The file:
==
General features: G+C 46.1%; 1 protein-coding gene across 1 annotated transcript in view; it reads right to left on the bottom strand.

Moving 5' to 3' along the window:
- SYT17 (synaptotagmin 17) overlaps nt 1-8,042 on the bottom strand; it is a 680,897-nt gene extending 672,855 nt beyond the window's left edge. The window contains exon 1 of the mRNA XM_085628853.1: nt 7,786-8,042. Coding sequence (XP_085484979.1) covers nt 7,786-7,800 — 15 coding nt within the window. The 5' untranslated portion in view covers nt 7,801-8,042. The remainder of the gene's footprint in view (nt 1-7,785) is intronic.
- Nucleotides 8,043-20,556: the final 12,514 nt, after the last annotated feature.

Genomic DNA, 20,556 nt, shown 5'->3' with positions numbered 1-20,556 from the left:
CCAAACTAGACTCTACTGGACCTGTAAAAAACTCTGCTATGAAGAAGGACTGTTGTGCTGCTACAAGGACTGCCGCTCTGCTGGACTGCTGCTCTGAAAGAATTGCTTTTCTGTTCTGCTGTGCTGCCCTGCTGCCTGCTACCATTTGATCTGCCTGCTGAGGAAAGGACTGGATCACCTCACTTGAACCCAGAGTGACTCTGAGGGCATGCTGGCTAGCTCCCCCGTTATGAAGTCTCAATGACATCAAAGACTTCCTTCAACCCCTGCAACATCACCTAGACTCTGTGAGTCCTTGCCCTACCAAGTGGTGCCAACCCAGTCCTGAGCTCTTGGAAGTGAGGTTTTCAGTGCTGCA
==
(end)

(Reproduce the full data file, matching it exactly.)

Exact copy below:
General features: G+C 46.1%; 1 protein-coding gene across 1 annotated transcript in view; it reads right to left on the bottom strand.

Moving 5' to 3' along the window:
- SYT17 (synaptotagmin 17) overlaps nt 1-8,042 on the bottom strand; it is a 680,897-nt gene extending 672,855 nt beyond the window's left edge. The window contains exon 1 of the mRNA XM_085628853.1: nt 7,786-8,042. Coding sequence (XP_085484979.1) covers nt 7,786-7,800 — 15 coding nt within the window. The 5' untranslated portion in view covers nt 7,801-8,042. The remainder of the gene's footprint in view (nt 1-7,785) is intronic.
- Nucleotides 8,043-20,556: the final 12,514 nt, after the last annotated feature.

Genomic DNA, 20,556 nt, shown 5'->3' with positions numbered 1-20,556 from the left:
CCAAACTAGACTCTACTGGACCTGTAAAAAACTCTGCTATGAAGAAGGACTGTTGTGCTGCTACAAGGACTGCCGCTCTGCTGGACTGCTGCTCTGAAAGAATTGCTTTTCTGTTCTGCTGTGCTGCCCTGCTGCCTGCTACCATTTGATCTGCCTGCTGAGGAAAGGACTGGATCACCTCACTTGAACCCAGAGTGACTCTGAGGGCATGCTGGCTAGCTCCCCCGTTATGAAGTCTCAATGACATCAAAGACTTCCTTCAACCCCTGCAACATCACCTAGACTCTGTGAGTCCTTGCCCTACCAAGTGGTGCCAACCCAGTCCTGAGCTCTTGGAAGTGAGGTTTTCAGTGCTGCA